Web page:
The refs were part of that day. There was no way for the Knicks to avoid frustration with those very referees who were supposed to help them; Ewing, Starks and Smith himself all stated that they thought Smith was fouled. (Pippen, for his part, thought Smith had traveled.)

I’ve always viewed Game 5 of our ‘94 series as karmic retribution for Game 5 of the ‘93 series. What the refs, basketball gods and David Stern giveth, so to do they taketh away. That’s how it goes with sports brains — you make connections. Herring made his own.

“The Smith play was kind of singular in the sense that it was repeated attempts two feet away,” he said. “It’s very rare that you see anything like that happen where someone’s on the doorstep. The play I think about is one in a different sport: the Seahawks on the goalline. Smith was like being on the goalline, and you get four attempts in a row and you don’t score.”

(Did someone say “four attempts in a row and you don’t score”? Here’s a sports brain moment for ya.)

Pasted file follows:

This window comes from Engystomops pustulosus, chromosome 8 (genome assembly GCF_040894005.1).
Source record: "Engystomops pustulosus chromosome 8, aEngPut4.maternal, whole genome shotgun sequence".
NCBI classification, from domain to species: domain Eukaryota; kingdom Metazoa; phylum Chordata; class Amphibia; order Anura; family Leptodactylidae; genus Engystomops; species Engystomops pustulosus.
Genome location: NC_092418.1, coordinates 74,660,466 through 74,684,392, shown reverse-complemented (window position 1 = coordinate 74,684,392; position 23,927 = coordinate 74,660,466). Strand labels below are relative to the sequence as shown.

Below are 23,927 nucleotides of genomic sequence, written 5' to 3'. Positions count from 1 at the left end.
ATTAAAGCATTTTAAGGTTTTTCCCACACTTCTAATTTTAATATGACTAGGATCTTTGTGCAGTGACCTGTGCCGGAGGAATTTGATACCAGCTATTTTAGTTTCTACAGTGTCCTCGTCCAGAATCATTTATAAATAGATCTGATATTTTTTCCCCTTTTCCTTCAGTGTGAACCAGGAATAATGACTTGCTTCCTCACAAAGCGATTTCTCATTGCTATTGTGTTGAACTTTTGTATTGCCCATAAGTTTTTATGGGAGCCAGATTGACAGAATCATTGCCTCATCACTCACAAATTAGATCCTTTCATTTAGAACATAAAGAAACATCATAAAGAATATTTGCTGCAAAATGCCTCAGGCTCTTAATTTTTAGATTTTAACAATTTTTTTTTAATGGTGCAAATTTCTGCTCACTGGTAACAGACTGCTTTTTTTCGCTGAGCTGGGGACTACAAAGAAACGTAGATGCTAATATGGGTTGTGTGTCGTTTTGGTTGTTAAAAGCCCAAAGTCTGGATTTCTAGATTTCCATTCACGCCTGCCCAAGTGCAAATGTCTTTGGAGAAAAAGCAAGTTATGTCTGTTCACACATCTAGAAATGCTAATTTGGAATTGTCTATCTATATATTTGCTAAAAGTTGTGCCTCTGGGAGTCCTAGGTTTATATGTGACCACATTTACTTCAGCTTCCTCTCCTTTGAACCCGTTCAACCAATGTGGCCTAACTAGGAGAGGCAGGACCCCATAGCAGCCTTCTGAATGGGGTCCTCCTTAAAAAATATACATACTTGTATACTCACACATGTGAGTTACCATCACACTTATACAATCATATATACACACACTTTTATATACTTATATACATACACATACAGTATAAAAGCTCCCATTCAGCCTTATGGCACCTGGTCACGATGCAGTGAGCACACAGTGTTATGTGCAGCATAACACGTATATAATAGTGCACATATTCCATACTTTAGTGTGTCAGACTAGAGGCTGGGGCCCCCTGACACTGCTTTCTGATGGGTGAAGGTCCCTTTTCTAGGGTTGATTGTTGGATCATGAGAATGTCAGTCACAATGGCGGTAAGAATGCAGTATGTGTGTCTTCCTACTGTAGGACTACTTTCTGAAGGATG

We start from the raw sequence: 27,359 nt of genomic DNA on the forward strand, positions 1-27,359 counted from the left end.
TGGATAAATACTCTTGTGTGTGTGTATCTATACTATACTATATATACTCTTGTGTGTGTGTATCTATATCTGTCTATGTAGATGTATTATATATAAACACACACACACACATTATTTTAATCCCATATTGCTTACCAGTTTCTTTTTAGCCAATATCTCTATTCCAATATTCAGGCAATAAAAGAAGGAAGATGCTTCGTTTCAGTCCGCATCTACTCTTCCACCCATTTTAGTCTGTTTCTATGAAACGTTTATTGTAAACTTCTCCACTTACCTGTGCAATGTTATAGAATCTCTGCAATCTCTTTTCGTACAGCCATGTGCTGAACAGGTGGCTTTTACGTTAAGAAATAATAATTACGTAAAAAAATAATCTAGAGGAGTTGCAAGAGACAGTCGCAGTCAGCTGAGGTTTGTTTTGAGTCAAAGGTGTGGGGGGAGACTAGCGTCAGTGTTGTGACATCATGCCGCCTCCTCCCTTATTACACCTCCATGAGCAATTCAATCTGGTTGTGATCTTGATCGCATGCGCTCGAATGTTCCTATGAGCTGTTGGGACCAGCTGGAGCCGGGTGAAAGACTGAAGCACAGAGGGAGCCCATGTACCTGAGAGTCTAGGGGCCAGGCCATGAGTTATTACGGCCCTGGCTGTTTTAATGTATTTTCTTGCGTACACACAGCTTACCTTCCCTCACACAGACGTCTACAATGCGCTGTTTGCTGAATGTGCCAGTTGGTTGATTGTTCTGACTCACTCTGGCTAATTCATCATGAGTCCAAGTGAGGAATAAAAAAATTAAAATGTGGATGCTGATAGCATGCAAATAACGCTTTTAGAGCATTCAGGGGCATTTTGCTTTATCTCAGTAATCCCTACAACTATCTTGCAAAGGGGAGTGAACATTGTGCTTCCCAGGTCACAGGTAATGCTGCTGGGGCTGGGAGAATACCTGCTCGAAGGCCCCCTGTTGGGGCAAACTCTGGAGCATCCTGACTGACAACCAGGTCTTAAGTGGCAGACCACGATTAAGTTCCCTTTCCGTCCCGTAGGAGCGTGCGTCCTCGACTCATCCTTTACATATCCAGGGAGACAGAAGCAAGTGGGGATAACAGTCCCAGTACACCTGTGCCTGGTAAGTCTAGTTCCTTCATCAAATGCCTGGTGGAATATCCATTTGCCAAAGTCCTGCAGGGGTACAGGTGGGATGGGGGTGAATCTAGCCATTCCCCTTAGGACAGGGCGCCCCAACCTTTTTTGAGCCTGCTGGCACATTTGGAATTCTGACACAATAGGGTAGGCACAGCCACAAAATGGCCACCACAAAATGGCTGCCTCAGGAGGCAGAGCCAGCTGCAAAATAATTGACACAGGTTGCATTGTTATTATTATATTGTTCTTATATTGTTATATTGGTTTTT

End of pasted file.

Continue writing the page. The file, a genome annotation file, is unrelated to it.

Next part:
None of this is any comfort to Knicks fans, of course, and certainly not to Smith. It doesn’t matter that the Knicks persevered and reached the Finals the next season, and it doesn’t matter that they remained competitive throughout the remainder of the decade.

What matters are the haunting images of Game 5, particularly Smith under the basket, with Marv’s words serving as cutting punctuation to the stops from Pippen, Grant and Jordan.

And then always — always — the remorse that maybe it never had to get to that point in the first place.

“If we had hit our free throws,” Ewing said after the game, “we’d be the ones who are happy.”

The lasting legacy of The Charles Smith Game — and what it could mean for the 2021 Suns

There are two other major difference between the Charles Smith play and the Jrue Holiday play. First is the level of magnitude unto itself. If the Bucks win the Finals, whether tonight or in Game 7, Saturday night’s play will go down in Bucks lore as “The Steal,” while hoops fans outside of Milwaukee will call it “The Jrue steal.”

But the play does not elevate the game to the ultimate level of identification. It is not, and won’t be, I don’t think, The Jrue Holiday Game or The Giannis Alley-Oop Game or anything else.

Mention “The Charles Smith Game” to anyone who was watching and they know exactly what you mean.

“That play still hurts the soul of every Knicks fan who is old enough to remember it,” Herring said. “There is no question: That’s a sore spot for them. I don’t know if that one will go away.”